In comparison with the other social and behavioral sciences, there has been a general lack of anthropological input or interest in public policy.
This absence from the public policy arena has been the result of both historical developments and theoretical biases within the field. Nevertheless, there have been certain periods when significant numbers of anthropologists have worked in policy areas-the 1930s. World War Il-but even then their influence was not great. However, in recent years we have witnessed a rapidly growing emphasis on public policy in applied anthropology which promises to give the discipline the opportunity to become atruly holistic policy science.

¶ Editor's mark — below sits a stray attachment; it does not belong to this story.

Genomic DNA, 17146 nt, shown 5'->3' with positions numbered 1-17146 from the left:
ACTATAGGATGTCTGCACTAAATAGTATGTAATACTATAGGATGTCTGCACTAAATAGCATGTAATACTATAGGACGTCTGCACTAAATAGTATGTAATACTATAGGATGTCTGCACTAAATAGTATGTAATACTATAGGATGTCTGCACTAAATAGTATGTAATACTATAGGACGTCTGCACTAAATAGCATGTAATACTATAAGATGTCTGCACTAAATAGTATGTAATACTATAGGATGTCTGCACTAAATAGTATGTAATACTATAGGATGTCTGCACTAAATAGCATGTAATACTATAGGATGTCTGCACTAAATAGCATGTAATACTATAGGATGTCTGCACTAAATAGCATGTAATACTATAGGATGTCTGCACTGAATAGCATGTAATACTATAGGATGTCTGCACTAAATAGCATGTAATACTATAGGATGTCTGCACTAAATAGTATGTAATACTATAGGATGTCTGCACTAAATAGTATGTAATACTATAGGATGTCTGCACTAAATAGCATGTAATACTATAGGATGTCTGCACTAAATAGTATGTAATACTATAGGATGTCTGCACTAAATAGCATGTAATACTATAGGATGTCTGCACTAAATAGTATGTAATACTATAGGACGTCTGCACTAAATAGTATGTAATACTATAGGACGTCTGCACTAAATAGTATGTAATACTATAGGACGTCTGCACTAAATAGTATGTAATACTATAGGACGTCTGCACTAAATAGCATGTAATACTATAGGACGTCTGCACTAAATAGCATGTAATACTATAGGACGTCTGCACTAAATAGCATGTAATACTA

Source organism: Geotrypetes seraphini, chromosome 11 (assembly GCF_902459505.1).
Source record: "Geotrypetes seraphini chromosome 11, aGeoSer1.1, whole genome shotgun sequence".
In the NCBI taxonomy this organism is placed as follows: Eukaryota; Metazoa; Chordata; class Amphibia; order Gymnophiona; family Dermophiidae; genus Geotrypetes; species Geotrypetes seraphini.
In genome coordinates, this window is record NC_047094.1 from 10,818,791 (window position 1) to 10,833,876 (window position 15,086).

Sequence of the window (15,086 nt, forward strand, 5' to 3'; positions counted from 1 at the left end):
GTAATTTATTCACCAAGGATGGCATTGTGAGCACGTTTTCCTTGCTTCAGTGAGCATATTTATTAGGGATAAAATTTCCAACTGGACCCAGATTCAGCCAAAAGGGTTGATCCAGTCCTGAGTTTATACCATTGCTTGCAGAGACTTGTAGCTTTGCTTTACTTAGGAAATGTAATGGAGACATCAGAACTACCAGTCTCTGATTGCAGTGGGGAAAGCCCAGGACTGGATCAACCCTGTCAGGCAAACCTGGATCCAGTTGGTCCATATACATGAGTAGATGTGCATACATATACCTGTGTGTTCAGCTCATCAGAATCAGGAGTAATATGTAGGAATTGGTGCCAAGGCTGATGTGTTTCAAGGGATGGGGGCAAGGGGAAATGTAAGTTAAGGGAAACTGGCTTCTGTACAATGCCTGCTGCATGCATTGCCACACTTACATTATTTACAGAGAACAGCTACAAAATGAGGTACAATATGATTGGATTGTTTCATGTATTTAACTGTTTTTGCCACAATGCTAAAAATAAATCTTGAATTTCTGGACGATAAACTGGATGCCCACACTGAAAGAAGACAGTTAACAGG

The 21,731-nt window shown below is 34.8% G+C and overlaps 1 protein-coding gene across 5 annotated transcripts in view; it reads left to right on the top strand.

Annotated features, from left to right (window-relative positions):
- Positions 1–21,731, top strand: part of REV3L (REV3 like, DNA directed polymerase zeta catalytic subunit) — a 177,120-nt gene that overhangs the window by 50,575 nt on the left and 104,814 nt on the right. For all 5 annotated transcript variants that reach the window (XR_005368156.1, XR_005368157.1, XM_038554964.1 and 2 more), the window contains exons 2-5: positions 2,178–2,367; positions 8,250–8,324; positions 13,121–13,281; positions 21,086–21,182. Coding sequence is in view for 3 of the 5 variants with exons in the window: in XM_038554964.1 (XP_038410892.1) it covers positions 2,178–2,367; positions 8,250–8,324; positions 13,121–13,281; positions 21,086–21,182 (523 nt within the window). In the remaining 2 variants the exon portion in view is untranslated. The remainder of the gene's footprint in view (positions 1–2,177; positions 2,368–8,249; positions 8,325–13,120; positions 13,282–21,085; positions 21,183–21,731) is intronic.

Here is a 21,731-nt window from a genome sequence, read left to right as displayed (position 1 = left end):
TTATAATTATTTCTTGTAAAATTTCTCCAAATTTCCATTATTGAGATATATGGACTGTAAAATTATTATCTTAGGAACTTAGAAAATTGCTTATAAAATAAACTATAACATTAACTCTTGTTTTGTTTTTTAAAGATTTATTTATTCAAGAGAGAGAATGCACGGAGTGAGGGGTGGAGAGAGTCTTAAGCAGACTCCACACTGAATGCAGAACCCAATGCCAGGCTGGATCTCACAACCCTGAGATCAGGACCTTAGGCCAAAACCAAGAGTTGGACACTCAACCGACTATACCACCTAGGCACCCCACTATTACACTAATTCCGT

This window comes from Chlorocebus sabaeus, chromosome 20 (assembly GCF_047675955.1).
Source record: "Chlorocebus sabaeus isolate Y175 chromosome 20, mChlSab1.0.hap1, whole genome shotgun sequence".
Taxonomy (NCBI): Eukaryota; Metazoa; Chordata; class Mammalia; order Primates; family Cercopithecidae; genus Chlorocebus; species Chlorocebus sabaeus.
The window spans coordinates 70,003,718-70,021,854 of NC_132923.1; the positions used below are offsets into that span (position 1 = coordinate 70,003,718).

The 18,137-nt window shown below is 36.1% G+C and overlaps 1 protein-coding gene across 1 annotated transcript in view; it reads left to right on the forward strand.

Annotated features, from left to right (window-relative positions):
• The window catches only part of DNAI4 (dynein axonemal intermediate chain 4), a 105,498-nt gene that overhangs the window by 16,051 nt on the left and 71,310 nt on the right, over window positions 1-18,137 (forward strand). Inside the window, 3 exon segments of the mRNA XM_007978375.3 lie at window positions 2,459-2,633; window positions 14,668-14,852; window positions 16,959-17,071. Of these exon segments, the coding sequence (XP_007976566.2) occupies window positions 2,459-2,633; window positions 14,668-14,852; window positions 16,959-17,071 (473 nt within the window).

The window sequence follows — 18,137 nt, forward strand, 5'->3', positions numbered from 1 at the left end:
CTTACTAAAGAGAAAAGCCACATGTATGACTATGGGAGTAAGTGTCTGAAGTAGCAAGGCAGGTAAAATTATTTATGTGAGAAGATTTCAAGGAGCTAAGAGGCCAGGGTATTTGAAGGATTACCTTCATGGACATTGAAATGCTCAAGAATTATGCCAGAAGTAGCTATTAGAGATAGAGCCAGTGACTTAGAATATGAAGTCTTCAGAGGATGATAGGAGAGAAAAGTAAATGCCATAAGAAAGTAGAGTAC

In addition to the discussion of the factors which have impeded and, more recently, contributed to anthropological involvement with public policy, each of the symposium papers is briefly introduced.